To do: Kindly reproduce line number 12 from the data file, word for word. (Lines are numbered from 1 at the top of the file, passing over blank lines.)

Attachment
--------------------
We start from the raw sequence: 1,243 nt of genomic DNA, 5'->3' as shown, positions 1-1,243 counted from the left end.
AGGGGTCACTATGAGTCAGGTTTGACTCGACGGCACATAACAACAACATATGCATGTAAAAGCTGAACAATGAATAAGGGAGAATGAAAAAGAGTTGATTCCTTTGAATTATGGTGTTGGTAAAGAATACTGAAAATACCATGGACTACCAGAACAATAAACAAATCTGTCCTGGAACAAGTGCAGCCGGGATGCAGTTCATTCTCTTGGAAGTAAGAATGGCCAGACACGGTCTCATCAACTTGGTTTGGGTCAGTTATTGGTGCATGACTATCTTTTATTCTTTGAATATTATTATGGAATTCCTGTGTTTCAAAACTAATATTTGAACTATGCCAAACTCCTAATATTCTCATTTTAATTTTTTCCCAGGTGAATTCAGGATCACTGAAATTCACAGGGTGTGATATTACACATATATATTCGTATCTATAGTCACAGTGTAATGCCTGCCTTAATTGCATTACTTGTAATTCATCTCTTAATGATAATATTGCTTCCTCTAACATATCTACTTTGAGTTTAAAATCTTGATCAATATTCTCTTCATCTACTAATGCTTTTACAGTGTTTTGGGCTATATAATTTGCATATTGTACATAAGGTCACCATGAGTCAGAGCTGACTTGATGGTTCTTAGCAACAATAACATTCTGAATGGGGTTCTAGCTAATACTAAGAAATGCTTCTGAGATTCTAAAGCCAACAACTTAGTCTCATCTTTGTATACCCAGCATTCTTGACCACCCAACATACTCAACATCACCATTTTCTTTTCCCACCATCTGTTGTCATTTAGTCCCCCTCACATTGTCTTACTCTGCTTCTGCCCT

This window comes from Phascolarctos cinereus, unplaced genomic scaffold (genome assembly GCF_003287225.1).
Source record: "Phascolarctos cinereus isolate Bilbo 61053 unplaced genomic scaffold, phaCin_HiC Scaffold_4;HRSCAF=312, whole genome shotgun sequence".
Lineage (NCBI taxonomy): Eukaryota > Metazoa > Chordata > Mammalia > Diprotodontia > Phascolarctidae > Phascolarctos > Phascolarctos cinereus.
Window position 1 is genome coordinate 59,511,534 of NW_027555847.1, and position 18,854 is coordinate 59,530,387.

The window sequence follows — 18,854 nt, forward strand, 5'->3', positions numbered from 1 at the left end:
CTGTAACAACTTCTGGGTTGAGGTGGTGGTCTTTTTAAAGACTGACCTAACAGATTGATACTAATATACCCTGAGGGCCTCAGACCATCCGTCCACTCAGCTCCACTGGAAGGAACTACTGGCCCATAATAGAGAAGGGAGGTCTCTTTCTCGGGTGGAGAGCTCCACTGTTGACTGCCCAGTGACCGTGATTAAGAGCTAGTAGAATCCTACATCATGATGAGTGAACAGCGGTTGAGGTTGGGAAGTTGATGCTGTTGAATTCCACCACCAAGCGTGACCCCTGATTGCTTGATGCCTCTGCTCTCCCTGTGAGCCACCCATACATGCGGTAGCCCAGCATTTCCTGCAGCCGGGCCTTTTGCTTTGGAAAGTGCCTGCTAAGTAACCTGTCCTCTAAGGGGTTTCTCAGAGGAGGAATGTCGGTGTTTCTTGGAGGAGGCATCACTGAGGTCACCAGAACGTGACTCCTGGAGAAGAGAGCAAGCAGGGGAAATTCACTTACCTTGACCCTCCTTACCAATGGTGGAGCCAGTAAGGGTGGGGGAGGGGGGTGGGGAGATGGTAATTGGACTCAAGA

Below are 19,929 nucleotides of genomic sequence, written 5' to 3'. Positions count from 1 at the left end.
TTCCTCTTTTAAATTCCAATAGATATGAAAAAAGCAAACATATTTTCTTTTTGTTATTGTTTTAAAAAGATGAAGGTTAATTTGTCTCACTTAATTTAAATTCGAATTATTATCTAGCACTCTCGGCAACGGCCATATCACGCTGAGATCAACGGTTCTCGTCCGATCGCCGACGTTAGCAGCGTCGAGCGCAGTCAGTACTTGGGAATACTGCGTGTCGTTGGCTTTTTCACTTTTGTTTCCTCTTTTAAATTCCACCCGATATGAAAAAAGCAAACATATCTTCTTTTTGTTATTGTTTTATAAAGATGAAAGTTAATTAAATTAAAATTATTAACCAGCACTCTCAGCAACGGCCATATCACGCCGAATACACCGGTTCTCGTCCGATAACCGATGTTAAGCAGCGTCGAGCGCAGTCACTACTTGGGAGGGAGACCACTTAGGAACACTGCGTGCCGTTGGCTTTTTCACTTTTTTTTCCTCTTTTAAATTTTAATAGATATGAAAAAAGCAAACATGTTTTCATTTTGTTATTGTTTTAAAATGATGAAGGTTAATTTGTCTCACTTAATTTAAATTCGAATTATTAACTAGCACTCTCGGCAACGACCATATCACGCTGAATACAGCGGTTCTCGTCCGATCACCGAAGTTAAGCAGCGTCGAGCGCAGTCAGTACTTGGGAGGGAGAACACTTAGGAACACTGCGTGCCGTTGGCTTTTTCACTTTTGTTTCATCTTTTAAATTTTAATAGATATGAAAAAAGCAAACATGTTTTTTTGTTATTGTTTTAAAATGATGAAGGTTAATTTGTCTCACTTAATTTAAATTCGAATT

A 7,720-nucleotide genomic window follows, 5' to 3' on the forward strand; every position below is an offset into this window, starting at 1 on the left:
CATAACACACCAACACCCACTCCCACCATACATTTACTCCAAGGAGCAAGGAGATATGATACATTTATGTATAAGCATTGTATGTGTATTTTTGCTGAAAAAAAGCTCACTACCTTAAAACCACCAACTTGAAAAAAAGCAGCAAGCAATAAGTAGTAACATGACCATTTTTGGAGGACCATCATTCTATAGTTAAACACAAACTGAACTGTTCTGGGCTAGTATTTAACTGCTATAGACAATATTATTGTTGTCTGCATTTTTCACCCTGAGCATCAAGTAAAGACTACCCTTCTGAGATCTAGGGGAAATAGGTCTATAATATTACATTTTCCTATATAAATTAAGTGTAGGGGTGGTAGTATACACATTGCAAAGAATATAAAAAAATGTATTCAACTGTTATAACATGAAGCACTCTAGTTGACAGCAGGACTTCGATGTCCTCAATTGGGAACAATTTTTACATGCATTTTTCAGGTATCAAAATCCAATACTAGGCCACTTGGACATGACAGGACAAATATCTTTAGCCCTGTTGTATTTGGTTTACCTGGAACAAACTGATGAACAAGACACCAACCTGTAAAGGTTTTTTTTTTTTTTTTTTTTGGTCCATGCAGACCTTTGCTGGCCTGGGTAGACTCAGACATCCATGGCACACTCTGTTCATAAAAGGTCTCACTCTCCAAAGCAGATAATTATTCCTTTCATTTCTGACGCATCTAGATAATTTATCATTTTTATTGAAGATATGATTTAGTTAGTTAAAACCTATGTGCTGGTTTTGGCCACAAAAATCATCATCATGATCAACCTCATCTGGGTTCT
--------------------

CATAACACACCAACACCCACTCCCACCATACATTTACTCCAAGGAGCAAGGAGATATGATACATTTATGTATAAGCATTGTATGTGTATTTTTGCTGAAAAAAAGCTCACTACCTTAAAACCACCAACTTGAAAAAAAGCAGCAAGCAATAAGTAGTAACATGACCATTTTTGGAGGACCATCATTCTATAGTTAAACACAAACTGAACTGTTCTGGGCTAGTATTTAACTGCTATAGACAATATTATTGTTGTCTGCATTTTTCACCCTGAGCATCAAGTAAAGACTACCCTTCTGAGATCTAGGGGAAATAGGTCTATAATATTACATTTTCCTATATAAATTAAGTGTAGGGGTGGTAGTATACACATTGCAAAGAATATAAAAAAATGTATTCAACTGTTATAACATGAAGCACTCTAGTTGACAGCAGGACTTCGATGTCCTCAATTGGGAACAATTTTTACATGCATTTTTCAGGTATCAAAATCCAATACTAGGCCACTTGGACATGACAGGACAAATATCTTTAGCCCTGTTGTATTTGGTTTACCTGGAACAAACTGATGAACAAGACACCAACCTGTAAAGGTTTTTTTTTTTTTTTTTTTTGGTCCATGCAGACCTTTGCTGGCCTGGGTAGACTCAGACATCCATGGCACACTCTGTTCATAAAAGGTCTCACTCTCCAAAGCAGATAATTATTCCTTTCATTTCTGACGCATCTAGATAATTTATCATTTTTATTGAAGATATGATTTAGTTAGTTAAAACCTATGTGCTGGTTTTGGCCACAAAAATCATCATCATGATCAACCTCATCTGGGTTCT